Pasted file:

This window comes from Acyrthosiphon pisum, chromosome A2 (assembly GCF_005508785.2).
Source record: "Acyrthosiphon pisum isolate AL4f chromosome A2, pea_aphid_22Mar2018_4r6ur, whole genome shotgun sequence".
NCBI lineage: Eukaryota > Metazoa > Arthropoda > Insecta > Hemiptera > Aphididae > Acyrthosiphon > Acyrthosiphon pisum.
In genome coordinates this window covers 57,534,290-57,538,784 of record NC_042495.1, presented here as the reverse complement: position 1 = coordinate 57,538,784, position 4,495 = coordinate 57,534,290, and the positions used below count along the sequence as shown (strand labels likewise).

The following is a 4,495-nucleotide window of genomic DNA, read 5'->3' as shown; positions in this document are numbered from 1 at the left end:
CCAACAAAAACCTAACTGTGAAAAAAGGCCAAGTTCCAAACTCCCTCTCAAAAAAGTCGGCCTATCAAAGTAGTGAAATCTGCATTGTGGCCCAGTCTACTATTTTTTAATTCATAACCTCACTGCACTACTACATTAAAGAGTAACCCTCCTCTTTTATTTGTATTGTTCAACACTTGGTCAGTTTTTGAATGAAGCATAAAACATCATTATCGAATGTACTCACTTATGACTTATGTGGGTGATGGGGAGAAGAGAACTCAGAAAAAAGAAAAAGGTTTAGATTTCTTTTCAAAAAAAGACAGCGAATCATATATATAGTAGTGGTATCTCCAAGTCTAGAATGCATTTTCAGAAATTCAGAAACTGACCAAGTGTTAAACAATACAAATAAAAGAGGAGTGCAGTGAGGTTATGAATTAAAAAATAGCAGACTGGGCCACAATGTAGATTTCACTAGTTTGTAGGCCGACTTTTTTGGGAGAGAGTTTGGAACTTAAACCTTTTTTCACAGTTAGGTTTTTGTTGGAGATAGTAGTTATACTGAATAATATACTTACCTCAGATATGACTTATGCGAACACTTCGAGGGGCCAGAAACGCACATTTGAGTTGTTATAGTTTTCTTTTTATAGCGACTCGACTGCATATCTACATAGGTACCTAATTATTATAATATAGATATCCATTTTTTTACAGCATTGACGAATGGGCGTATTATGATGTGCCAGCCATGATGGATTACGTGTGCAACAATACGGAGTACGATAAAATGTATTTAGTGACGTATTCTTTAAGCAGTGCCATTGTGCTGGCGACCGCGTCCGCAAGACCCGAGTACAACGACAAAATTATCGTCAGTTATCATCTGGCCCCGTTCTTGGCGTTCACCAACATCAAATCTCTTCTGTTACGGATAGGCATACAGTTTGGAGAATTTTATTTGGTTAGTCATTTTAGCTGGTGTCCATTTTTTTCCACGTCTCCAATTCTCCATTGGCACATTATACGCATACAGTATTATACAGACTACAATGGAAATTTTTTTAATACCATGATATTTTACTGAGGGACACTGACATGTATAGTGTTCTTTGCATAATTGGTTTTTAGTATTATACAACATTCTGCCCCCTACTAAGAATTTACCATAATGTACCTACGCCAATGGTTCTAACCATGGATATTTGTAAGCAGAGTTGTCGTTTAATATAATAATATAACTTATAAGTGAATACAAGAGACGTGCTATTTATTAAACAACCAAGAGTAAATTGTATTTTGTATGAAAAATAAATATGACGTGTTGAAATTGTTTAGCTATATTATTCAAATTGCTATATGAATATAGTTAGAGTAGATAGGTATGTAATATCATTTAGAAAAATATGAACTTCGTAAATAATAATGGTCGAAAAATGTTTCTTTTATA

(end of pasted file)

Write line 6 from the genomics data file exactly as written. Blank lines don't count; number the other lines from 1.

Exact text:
CCAACAAAAACCTAACTGTGAAAAAAGGCCAAGTTCCAAACTCCCTCTCAAAAAAGTCGGCCTATCAAAGTAGTGAAATCTGCATTGTGGCCCAGTCTACTATTTTTTAATTCATAACCTCACTGCACTACTACATTAAAGAGTAACCCTCCTCTTTTATTTGTATTGTTCAACACTTGGTCAGTTTTTGAATGAAGCATAAAACATCATTATCGAATGTACTCACTTATGACTTATGTGGGTGATGGGGAGAAGAGAACTCAGAAAAAAGAAAAAGGTTTAGATTTCTTTTCAAAAAAAGACAGCGAATCATATATATAGTAGTGGTATCTCCAAGTCTAGAATGCATTTTCAGAAATTCAGAAACTGACCAAGTGTTAAACAATACAAATAAAAGAGGAGTGCAGTGAGGTTATGAATTAAAAAATAGCAGACTGGGCCACAATGTAGATTTCACTAGTTTGTAGGCCGACTTTTTTGGGAGAGAGTTTGGAACTTAAACCTTTTTTCACAGTTAGGTTTTTGTTGGAGATAGTAGTTATACTGAATAATATACTTACCTCAGATATGACTTATGCGAACACTTCGAGGGGCCAGAAACGCACATTTGAGTTGTTATAGTTTTCTTTTTATAGCGACTCGACTGCATATCTACATAGGTACCTAATTATTATAATATAGATATCCATTTTTTTACAGCATTGACGAATGGGCGTATTATGATGTGCCAGCCATGATGGATTACGTGTGCAACAATACGGAGTACGATAAAATGTATTTAGTGACGTATTCTTTAAGCAGTGCCATTGTGCTGGCGACCGCGTCCGCAAGACCCGAGTACAACGACAAAATTATCGTCAGTTATCATCTGGCCCCGTTCTTGGCGTTCACCAACATCAAATCTCTTCTGTTACGGATAGGCATACAGTTTGGAGAATTTTATTTGGTTAGTCATTTTAGCTGGTGTCCATTTTTTTCCACGTCTCCAATTCTCCATTGGCACATTATACGCATACAGTATTATACAGACTACAATGGAAATTTTTTTAATACCATGATATTTTACTGAGGGACACTGACATGTATAGTGTTCTTTGCATAATTGGTTTTTAGTATTATACAACATTCTGCCCCCTACTAAGAATTTACCATAATGTACCTACGCCAATGGTTCTAACCATGGATATTTGTAAGCAGAGTTGTCGTTTAATATAATAATATAACTTATAAGTGAATACAAGAGACGTGCTATTTATTAAACAACCAAGAGTAAATTGTATTTTGTATGAAAAATAAATATGACGTGTTGAAATTGTTTAGCTATATTATTCAAATTGCTATATGAATATAGTTAGAGTAGATAGGTATGTAATATCATTTAGAAAAATATGAACTTCGTAAATAATAATGGTCGAAAAATGTTTCTTTTATA